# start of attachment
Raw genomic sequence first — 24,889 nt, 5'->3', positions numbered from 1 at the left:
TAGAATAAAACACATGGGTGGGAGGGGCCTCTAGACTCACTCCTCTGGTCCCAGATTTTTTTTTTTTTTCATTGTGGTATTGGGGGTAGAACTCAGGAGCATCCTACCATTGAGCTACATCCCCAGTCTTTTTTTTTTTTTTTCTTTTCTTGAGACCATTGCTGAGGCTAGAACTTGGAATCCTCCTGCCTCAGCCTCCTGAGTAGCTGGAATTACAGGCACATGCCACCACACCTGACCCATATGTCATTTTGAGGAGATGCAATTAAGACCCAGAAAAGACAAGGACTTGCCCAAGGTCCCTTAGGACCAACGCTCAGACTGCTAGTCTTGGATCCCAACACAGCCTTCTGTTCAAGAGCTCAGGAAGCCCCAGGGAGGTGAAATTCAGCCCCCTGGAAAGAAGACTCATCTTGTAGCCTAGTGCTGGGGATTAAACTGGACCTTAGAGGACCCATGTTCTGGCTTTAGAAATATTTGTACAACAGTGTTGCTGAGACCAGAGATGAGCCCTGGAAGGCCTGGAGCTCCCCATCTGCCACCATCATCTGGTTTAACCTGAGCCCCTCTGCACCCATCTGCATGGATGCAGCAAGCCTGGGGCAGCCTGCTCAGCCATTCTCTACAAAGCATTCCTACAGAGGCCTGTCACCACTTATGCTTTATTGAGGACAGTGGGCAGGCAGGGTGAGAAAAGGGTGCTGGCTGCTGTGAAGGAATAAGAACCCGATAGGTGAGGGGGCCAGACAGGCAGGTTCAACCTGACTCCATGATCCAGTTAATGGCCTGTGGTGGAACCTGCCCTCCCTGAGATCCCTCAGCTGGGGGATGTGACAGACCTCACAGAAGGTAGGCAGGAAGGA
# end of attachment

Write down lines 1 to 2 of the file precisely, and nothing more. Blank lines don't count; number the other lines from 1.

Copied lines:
Raw genomic sequence first — 24,889 nt, 5'->3', positions numbered from 1 at the left:
TAGAATAAAACACATGGGTGGGAGGGGCCTCTAGACTCACTCCTCTGGTCCCAGATTTTTTTTTTTTTTCATTGTGGTATTGGGGGTAGAACTCAGGAGCATCCTACCATTGAGCTACATCCCCAGTCTTTTTTTTTTTTTTTCTTTTCTTGAGACCATTGCTGAGGCTAGAACTTGGAATCCTCCTGCCTCAGCCTCCTGAGTAGCTGGAATTACAGGCACATGCCACCACACCTGACCCATATGTCATTTTGAGGAGATGCAATTAAGACCCAGAAAAGACAAGGACTTGCCCAAGGTCCCTTAGGACCAACGCTCAGACTGCTAGTCTTGGATCCCAACACAGCCTTCTGTTCAAGAGCTCAGGAAGCCCCAGGGAGGTGAAATTCAGCCCCCTGGAAAGAAGACTCATCTTGTAGCCTAGTGCTGGGGATTAAACTGGACCTTAGAGGACCCATGTTCTGGCTTTAGAAATATTTGTACAACAGTGTTGCTGAGACCAGAGATGAGCCCTGGAAGGCCTGGAGCTCCCCATCTGCCACCATCATCTGGTTTAACCTGAGCCCCTCTGCACCCATCTGCATGGATGCAGCAAGCCTGGGGCAGCCTGCTCAGCCATTCTCTACAAAGCATTCCTACAGAGGCCTGTCACCACTTATGCTTTATTGAGGACAGTGGGCAGGCAGGGTGAGAAAAGGGTGCTGGCTGCTGTGAAGGAATAAGAACCCGATAGGTGAGGGGGCCAGACAGGCAGGTTCAACCTGACTCCATGATCCAGTTAATGGCCTGTGGTGGAACCTGCCCTCCCTGAGATCCCTCAGCTGGGGGATGTGACAGACCTCACAGAAGGTAGGCAGGAAGGA